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Here's What Happens To Your Vagina As You Orgasm

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It's no secret that many people are in pursuit of orgasms. And why shouldn't they be? The big "O" is one of life's most wonderful pleasures besides a cool breeze on a hot day or a plate full of fresh tacos. Experiencing an orgasm can send shockwaves through your entire body, though most of the action is happening downstairs. Besides all of those fuzzy feelings, you may wonder what happens to your vagina as you orgasm? It's a subject that people are definitely fascinated by and it's even studied at length.

As you become more and more aroused, your body has a sexual response. "There is more blood flow to the vagina, clitoris, labia minor (inner lips) and they all begin to swell," Stacy Rybchin, founder and CEO of My Secret Soiree and My Secret Luxury, tells Romper. "Your own natural vaginal lubrication increases as well." As your pleasure increases through the excitement phase and into the plateau, your vagina swells, your breathing and pulse quicken, and your muscles tense, according to Web MD. Then you get to the climax of the sexual response phase: the orgasm.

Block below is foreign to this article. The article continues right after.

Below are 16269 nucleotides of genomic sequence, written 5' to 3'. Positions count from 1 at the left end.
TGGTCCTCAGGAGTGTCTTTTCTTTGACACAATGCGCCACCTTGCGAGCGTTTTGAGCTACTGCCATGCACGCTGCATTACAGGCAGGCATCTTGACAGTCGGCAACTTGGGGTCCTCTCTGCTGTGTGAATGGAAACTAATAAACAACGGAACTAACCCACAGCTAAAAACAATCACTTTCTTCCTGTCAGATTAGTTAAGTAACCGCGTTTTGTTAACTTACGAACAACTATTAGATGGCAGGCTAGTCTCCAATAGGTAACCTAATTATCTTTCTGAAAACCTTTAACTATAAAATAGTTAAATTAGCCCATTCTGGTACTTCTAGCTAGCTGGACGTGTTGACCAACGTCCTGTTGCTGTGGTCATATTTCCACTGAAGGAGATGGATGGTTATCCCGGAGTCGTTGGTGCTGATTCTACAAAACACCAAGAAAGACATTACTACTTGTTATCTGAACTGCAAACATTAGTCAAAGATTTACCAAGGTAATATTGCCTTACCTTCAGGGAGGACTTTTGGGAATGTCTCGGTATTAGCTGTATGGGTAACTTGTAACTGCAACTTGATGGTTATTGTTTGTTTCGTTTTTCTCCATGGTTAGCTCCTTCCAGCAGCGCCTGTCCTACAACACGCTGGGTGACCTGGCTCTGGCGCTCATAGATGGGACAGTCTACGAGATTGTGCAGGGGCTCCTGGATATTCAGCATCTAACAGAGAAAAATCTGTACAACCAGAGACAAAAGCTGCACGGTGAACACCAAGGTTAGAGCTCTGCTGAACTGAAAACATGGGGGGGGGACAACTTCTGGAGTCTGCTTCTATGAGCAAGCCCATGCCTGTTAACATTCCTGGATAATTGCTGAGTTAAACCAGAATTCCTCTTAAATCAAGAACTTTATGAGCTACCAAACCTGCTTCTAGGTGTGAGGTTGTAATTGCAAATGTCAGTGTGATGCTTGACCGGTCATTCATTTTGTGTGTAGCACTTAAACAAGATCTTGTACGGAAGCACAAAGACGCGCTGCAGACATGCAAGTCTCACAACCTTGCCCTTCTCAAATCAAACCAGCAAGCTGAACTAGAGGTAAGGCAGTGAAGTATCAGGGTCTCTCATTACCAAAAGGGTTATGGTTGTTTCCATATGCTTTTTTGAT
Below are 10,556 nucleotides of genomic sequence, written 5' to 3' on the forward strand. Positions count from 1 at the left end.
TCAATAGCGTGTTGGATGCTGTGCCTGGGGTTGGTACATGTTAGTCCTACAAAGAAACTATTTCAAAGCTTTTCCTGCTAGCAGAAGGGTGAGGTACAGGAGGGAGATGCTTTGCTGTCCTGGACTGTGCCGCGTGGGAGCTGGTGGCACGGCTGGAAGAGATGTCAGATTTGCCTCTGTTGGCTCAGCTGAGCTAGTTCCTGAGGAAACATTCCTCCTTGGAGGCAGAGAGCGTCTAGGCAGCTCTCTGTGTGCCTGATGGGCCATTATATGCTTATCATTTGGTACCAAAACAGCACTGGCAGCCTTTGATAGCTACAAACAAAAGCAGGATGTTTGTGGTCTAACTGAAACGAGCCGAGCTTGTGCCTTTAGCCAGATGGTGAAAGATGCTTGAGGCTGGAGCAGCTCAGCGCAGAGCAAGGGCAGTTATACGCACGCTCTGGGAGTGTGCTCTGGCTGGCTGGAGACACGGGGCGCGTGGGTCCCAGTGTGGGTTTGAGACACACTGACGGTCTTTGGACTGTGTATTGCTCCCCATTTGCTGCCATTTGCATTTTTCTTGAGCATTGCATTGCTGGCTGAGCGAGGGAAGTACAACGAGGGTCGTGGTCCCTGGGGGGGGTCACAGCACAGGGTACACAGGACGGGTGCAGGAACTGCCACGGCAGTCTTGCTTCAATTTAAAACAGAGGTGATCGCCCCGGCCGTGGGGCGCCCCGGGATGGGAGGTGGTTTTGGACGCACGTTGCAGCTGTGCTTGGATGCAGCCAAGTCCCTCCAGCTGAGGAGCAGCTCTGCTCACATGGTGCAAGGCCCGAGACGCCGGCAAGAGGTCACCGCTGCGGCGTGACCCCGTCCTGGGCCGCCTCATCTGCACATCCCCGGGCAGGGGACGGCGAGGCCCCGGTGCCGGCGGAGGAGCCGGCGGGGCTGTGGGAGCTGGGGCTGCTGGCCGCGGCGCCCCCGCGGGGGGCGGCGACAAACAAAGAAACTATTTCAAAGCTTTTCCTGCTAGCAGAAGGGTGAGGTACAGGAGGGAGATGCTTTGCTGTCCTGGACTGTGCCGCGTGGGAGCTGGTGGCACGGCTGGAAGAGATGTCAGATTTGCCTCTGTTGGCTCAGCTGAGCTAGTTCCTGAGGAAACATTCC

This is the angels singing, clouds parting moment you've been waiting for and working towards. It's true that it's the shortest phase of your body's sexual response cycle, but it's also the pinnacle of total and complete erotic pleasure. During an orgasm, your vagina will feel like it's pulsing. The intensity varies for everyone, but it's typically a really good feeling no matter what.

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"At orgasm, the pelvic musculature contracts rhythmically," Nicole Prause, a sexual psychophysiologist, tells Romper. "Usually, these are eight to 12 contractions that start .8 seconds apart, then become further and further apart until they stop." She explains that it's not so much the vagina that's doing anything special at the time of orgasm, it's the muscles that surround it and support it doing all of the contracting.

Additionally, Prause says that women who've gone through pregnancy and delivery may have weakened orgasms for a while. "With events that damage these muscles (or their support structures) such as during child birth, some women report that these contractions feel less strong," she says, recommending that all women keep up with their Kegels, even though she says there's no real scientific evidence that muscle tone is related to orgasm intensity. But Kegels can help a whole host of challenges down there, including incontinence, so it's best to practice them anyway.

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Many partners find that getting to the orgasm can sometimes be a mystery. After all, everyone is turned on by different things. What makes you orgasm, might not make me orgasm, and vice versa. But once you reach the big "O" there's no denying that it's happening because you can quite literally see and feel the orgasm in action.